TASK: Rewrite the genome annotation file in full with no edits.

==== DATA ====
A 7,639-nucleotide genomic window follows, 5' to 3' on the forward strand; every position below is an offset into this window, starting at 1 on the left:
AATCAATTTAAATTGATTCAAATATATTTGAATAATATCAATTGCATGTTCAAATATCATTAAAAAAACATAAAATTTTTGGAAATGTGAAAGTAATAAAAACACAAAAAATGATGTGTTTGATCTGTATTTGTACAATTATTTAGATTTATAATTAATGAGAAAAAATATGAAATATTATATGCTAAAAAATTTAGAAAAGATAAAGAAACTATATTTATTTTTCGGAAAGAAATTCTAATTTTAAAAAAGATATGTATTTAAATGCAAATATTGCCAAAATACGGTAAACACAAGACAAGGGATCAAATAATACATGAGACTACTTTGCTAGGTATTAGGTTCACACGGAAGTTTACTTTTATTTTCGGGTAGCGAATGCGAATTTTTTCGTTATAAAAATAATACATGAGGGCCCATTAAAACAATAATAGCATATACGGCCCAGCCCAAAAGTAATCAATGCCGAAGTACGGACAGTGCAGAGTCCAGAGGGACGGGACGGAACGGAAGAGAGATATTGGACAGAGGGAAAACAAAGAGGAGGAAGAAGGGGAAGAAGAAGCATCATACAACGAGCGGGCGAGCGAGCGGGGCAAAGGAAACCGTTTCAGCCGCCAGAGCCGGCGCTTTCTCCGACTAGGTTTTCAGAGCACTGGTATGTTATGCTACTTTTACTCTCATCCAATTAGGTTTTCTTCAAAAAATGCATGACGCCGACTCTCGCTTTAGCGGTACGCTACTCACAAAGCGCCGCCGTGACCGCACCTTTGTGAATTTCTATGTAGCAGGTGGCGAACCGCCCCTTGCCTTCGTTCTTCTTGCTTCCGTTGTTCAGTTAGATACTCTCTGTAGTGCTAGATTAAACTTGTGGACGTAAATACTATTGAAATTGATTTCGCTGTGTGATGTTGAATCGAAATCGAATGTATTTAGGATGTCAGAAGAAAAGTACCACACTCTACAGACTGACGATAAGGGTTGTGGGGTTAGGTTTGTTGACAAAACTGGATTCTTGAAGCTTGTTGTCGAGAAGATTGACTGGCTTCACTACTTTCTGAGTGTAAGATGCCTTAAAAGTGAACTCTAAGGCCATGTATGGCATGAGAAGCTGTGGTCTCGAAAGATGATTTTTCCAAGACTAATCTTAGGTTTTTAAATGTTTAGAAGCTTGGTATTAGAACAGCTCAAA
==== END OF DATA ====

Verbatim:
A 7,639-nucleotide genomic window follows, 5' to 3' on the forward strand; every position below is an offset into this window, starting at 1 on the left:
AATCAATTTAAATTGATTCAAATATATTTGAATAATATCAATTGCATGTTCAAATATCATTAAAAAAACATAAAATTTTTGGAAATGTGAAAGTAATAAAAACACAAAAAATGATGTGTTTGATCTGTATTTGTACAATTATTTAGATTTATAATTAATGAGAAAAAATATGAAATATTATATGCTAAAAAATTTAGAAAAGATAAAGAAACTATATTTATTTTTCGGAAAGAAATTCTAATTTTAAAAAAGATATGTATTTAAATGCAAATATTGCCAAAATACGGTAAACACAAGACAAGGGATCAAATAATACATGAGACTACTTTGCTAGGTATTAGGTTCACACGGAAGTTTACTTTTATTTTCGGGTAGCGAATGCGAATTTTTTCGTTATAAAAATAATACATGAGGGCCCATTAAAACAATAATAGCATATACGGCCCAGCCCAAAAGTAATCAATGCCGAAGTACGGACAGTGCAGAGTCCAGAGGGACGGGACGGAACGGAAGAGAGATATTGGACAGAGGGAAAACAAAGAGGAGGAAGAAGGGGAAGAAGAAGCATCATACAACGAGCGGGCGAGCGAGCGGGGCAAAGGAAACCGTTTCAGCCGCCAGAGCCGGCGCTTTCTCCGACTAGGTTTTCAGAGCACTGGTATGTTATGCTACTTTTACTCTCATCCAATTAGGTTTTCTTCAAAAAATGCATGACGCCGACTCTCGCTTTAGCGGTACGCTACTCACAAAGCGCCGCCGTGACCGCACCTTTGTGAATTTCTATGTAGCAGGTGGCGAACCGCCCCTTGCCTTCGTTCTTCTTGCTTCCGTTGTTCAGTTAGATACTCTCTGTAGTGCTAGATTAAACTTGTGGACGTAAATACTATTGAAATTGATTTCGCTGTGTGATGTTGAATCGAAATCGAATGTATTTAGGATGTCAGAAGAAAAGTACCACACTCTACAGACTGACGATAAGGGTTGTGGGGTTAGGTTTGTTGACAAAACTGGATTCTTGAAGCTTGTTGTCGAGAAGATTGACTGGCTTCACTACTTTCTGAGTGTAAGATGCCTTAAAAGTGAACTCTAAGGCCATGTATGGCATGAGAAGCTGTGGTCTCGAAAGATGATTTTTCCAAGACTAATCTTAGGTTTTTAAATGTTTAGAAGCTTGGTATTAGAACAGCTCAAA